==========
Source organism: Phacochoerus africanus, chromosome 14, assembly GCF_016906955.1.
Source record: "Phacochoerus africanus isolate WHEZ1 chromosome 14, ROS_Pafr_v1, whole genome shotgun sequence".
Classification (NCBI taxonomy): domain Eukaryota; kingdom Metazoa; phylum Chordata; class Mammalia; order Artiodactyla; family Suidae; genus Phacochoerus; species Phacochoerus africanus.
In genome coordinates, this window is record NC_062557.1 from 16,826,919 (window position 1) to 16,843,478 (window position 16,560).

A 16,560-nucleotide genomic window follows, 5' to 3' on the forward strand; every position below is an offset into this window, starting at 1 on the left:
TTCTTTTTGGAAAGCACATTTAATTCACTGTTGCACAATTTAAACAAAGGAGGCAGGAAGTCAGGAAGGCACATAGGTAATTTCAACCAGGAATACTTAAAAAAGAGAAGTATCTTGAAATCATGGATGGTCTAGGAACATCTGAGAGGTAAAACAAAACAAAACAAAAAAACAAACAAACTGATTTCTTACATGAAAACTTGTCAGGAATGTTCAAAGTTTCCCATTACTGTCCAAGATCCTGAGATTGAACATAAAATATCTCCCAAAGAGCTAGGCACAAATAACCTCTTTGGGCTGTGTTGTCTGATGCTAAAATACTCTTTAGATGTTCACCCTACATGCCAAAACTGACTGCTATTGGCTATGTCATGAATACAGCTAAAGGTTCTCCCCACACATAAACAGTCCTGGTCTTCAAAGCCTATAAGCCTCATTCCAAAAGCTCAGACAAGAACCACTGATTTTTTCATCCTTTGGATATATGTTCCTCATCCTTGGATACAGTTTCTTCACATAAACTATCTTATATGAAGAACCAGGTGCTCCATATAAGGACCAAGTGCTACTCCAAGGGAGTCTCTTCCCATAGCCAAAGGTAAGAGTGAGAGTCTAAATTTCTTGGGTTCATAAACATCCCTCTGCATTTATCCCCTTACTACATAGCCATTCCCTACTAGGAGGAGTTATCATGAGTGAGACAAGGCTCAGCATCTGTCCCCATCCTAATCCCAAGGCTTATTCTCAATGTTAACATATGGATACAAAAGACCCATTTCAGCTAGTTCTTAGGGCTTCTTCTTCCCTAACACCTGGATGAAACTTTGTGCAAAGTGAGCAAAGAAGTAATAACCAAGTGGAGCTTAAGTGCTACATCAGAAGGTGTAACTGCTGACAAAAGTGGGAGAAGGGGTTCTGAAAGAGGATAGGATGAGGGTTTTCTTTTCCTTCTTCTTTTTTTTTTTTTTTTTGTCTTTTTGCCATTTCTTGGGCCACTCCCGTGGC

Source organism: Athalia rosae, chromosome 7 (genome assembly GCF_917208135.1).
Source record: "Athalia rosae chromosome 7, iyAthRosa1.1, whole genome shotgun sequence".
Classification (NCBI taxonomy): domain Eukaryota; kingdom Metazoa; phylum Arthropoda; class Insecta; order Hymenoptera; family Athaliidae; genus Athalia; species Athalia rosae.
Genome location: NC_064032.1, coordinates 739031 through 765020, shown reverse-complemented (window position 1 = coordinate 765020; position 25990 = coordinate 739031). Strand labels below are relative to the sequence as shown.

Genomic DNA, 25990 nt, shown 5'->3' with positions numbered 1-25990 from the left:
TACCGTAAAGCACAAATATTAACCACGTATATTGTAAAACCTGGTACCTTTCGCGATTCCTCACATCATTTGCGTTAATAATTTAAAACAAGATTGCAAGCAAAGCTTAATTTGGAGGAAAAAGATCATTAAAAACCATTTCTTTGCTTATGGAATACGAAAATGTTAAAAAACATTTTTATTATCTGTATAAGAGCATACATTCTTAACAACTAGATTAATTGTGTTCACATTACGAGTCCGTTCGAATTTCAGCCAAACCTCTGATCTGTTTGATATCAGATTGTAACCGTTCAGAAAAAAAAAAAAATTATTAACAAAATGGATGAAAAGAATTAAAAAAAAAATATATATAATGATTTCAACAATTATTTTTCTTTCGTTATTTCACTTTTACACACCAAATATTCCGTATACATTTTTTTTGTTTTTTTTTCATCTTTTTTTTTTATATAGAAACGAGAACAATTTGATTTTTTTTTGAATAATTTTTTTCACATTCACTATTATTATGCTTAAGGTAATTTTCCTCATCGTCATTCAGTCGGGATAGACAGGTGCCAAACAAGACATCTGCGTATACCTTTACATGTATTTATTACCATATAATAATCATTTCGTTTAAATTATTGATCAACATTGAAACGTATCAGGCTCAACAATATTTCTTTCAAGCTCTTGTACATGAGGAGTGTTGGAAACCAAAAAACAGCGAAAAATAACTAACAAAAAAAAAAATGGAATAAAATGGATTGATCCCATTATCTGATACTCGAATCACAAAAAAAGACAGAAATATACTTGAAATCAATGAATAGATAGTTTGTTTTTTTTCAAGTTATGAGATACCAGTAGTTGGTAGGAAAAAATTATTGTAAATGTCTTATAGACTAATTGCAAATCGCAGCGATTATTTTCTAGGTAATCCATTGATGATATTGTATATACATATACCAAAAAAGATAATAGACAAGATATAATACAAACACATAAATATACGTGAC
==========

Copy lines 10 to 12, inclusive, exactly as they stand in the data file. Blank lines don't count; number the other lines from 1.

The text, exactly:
Genome location: NC_064032.1, coordinates 739031 through 765020, shown reverse-complemented (window position 1 = coordinate 765020; position 25990 = coordinate 739031). Strand labels below are relative to the sequence as shown.

Genomic DNA, 25990 nt, shown 5'->3' with positions numbered 1-25990 from the left:
TACCGTAAAGCACAAATATTAACCACGTATATTGTAAAACCTGGTACCTTTCGCGATTCCTCACATCATTTGCGTTAATAATTTAAAACAAGATTGCAAGCAAAGCTTAATTTGGAGGAAAAAGATCATTAAAAACCATTTCTTTGCTTATGGAATACGAAAATGTTAAAAAACATTTTTATTATCTGTATAAGAGCATACATTCTTAACAACTAGATTAATTGTGTTCACATTACGAGTCCGTTCGAATTTCAGCCAAACCTCTGATCTGTTTGATATCAGATTGTAACCGTTCAGAAAAAAAAAAAAATTATTAACAAAATGGATGAAAAGAATTAAAAAAAAAATATATATAATGATTTCAACAATTATTTTTCTTTCGTTATTTCACTTTTACACACCAAATATTCCGTATACATTTTTTTTGTTTTTTTTTCATCTTTTTTTTTTATATAGAAACGAGAACAATTTGATTTTTTTTTGAATAATTTTTTTCACATTCACTATTATTATGCTTAAGGTAATTTTCCTCATCGTCATTCAGTCGGGATAGACAGGTGCCAAACAAGACATCTGCGTATACCTTTACATGTATTTATTACCATATAATAATCATTTCGTTTAAATTATTGATCAACATTGAAACGTATCAGGCTCAACAATATTTCTTTCAAGCTCTTGTACATGAGGAGTGTTGGAAACCAAAAAACAGCGAAAAATAACTAACAAAAAAAAAAATGGAATAAAATGGATTGATCCCATTATCTGATACTCGAATCACAAAAAAAGACAGAAATATACTTGAAATCAATGAATAGATAGTTTGTTTTTTTTCAAGTTATGAGATACCAGTAGTTGGTAGGAAAAAATTATTGTAAATGTCTTATAGACTAATTGCAAATCGCAGCGATTATTTTCTAGGTAATCCATTGATGATATTGTATATACATATACCAAAAAAGATAATAGACAAGATATAATACAAACACATAAATATACGTGAC